I won’t give anymore away. This is my introduction to Robert Dunbar’s work, and I cannot recommend it enough. I can’t help but be impressed by the balance between intense emotion and the dislocation of reality.

Monday, March 11, 2013

Saturday Night Live and Transphobia/Gender Issues

So I expected people to be all over this, but I haven't seen anything about it, so I'll have a go--even though I'm not an expert in trans/genderqueer issues.

This week, Saturday Night Live was hosted by Justin Timberlake, a host I generally enjoy and the show was decent--not great, but decent.

That is, until the last sketches, which I found disturbing. (Even more than usual. SNL skates close to racism/misogyny/homophobia/transphobia rather a lot.)

I'll start with the one I found less offensive, a sketch featuring two female cast members playing stupid and/or intoxicated porn stars shilling for a cheap champagne. My real objection to this one is the fact that it made me realize how few and the quality of the roles SNL seems to be giving its female cast. Timberlake also plays a porn star, but is portrayed as a victim of an inappropriate childhood relationship with a male gym teacher and sounds neither wasted or (overly) stupid. I watch SNL intermittently, both because I like sleep and simply because the writing quality seems to have slipped (especially since Samberg left), but I was shocked to realize just how far the writing for its female cast has fallen. Increasingly the actresses are reduced to playing token pieces designed to set up the male actors to deliver the punchlines or portraying stereotypical roles we are meant purely to laugh at. I'd also point out in an otherwise amusing sketch featuring iconic SNL hosts, Candice Bergen was the only woman, had about one line and it was about putting the toilet seat down.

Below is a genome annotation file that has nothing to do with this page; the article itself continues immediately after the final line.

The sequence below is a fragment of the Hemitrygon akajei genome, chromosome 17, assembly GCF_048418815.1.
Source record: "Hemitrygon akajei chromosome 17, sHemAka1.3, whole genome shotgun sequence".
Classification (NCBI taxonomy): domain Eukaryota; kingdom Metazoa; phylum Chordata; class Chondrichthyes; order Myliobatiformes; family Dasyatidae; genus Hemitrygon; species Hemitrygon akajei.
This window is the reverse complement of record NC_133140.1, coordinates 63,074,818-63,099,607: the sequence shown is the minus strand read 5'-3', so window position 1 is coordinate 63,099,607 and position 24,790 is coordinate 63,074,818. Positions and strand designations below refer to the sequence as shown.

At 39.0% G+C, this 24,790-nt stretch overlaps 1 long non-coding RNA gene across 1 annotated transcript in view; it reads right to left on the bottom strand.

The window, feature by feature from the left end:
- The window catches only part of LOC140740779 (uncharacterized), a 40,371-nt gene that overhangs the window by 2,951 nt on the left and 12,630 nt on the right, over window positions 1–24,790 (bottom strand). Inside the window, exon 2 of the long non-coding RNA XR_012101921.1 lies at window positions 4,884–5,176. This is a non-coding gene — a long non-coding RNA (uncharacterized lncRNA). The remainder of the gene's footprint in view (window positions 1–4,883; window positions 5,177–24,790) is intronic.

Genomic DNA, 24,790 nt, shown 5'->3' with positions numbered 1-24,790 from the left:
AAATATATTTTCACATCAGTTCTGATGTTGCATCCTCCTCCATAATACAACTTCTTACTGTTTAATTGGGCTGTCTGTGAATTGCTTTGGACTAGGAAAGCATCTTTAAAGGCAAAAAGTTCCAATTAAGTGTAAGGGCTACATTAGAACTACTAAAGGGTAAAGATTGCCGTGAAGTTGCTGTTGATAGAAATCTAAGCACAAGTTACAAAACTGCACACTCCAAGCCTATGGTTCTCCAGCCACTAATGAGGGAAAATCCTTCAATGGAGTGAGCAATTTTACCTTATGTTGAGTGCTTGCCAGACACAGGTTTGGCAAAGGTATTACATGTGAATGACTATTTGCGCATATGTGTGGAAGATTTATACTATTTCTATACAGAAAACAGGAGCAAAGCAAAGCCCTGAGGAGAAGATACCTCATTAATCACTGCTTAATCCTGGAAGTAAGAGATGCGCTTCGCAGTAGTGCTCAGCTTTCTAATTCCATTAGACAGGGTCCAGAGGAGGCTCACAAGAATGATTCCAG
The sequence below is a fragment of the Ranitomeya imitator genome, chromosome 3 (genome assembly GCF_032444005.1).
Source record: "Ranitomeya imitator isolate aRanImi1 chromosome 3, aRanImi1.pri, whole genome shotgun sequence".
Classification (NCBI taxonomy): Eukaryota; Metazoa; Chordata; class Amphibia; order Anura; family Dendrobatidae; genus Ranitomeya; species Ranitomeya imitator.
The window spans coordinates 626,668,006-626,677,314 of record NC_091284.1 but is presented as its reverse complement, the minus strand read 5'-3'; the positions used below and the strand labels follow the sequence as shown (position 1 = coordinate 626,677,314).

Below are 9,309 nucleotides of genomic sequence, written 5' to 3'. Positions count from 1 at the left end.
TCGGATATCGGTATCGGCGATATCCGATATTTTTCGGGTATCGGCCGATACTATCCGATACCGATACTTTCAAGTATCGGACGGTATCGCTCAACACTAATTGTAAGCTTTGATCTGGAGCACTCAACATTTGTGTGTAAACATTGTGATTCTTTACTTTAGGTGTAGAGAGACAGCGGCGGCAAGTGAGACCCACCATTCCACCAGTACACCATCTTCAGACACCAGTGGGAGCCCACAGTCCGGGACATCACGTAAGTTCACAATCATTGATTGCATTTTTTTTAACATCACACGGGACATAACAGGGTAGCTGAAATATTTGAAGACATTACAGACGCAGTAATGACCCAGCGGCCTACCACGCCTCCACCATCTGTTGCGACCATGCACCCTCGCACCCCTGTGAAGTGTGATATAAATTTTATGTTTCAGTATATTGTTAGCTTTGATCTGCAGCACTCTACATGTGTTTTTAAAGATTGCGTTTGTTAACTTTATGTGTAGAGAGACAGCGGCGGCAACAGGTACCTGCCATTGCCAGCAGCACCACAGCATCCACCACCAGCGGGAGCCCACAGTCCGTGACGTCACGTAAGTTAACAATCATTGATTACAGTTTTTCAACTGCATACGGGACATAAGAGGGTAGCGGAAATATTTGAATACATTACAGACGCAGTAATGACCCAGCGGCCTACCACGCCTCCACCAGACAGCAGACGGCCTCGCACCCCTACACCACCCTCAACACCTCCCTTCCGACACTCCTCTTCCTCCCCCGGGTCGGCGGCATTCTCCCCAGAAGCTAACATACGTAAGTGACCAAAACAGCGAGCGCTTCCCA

That brings us to the "She Has A Dick" sketch. A prerecorded "film preview" of a romantic comedy supposedly starring Justin Timberlake. Perhaps (and given SNL's track record, I'm being very generous here and sincerely doubt it) this was meant as commentary about the way people who express gender outside the binary norms are treated, but if that were the case it fails spectacularly. The concept is Timberlake meets the perfect woman, pretty, funny, etc., the twist being, you guessed it, she has a penis. (Kenan Thompson plays the "confused black friend" who repeatedly asks questions about the physicality of Timberlake's girlfriend and ends the segment with "Can I see it?".) Timberlake eventually overcomes his (rather minor) misgivings and says it doesn't matter, that he loves all of her. Which is great, in and of itself.

What is glossed over is the profound threat trans/genderqueer people face, and the fact that this is not a light matter--the threat of violence is erased entirely from this Rom-com take of an often overlooked issue in mainstream television/film. As I was watching, I was far from amused because all I could think of was how frightening it must be to reveal something so intimate with someone you care about, but don't really know how they'll react. And to face that uncertainty and chance at rejection with the knowledge that some men will react violently.

But what disturbs me most was the live audience's reaction, specifically when they laughed. The laughter read to me as laughing at the idea of a perfect girl with a penis, at the very concept of someone who does not fall neatly into the boxes we've made for them. The whole sketch feeds into our binary view of gender and gender expression, that because someone falls outside these lines, they are somehow a point of humor in and of themselves. If people are laughing for apparently bigoted reasons, I think we can say the comedy has failed.

Truly, I think the intention of this sketch can only be interpreted as ridiculing trans/genderqueer individuals. This has been agitating me since Saturday night; it makes me a bit sick to my stomach, frankly. "Humor" and hate go hand in hand far too often and hate is a hairsbreadth from violence. Needless to say, this has rather put me off SNL. I don't think I'm overreacting, but as I said I'm not an expert in this area. I would love some feedback from the community as to how transgender/genderqueer persons feel about this.

But I do know I definitely did not find this funny.

***UPDATE*** An alternate take on the skit: (Thx, Tracie Welser for the link!)

I already tweeted a link to this, but there's also some interesting points in the comments here.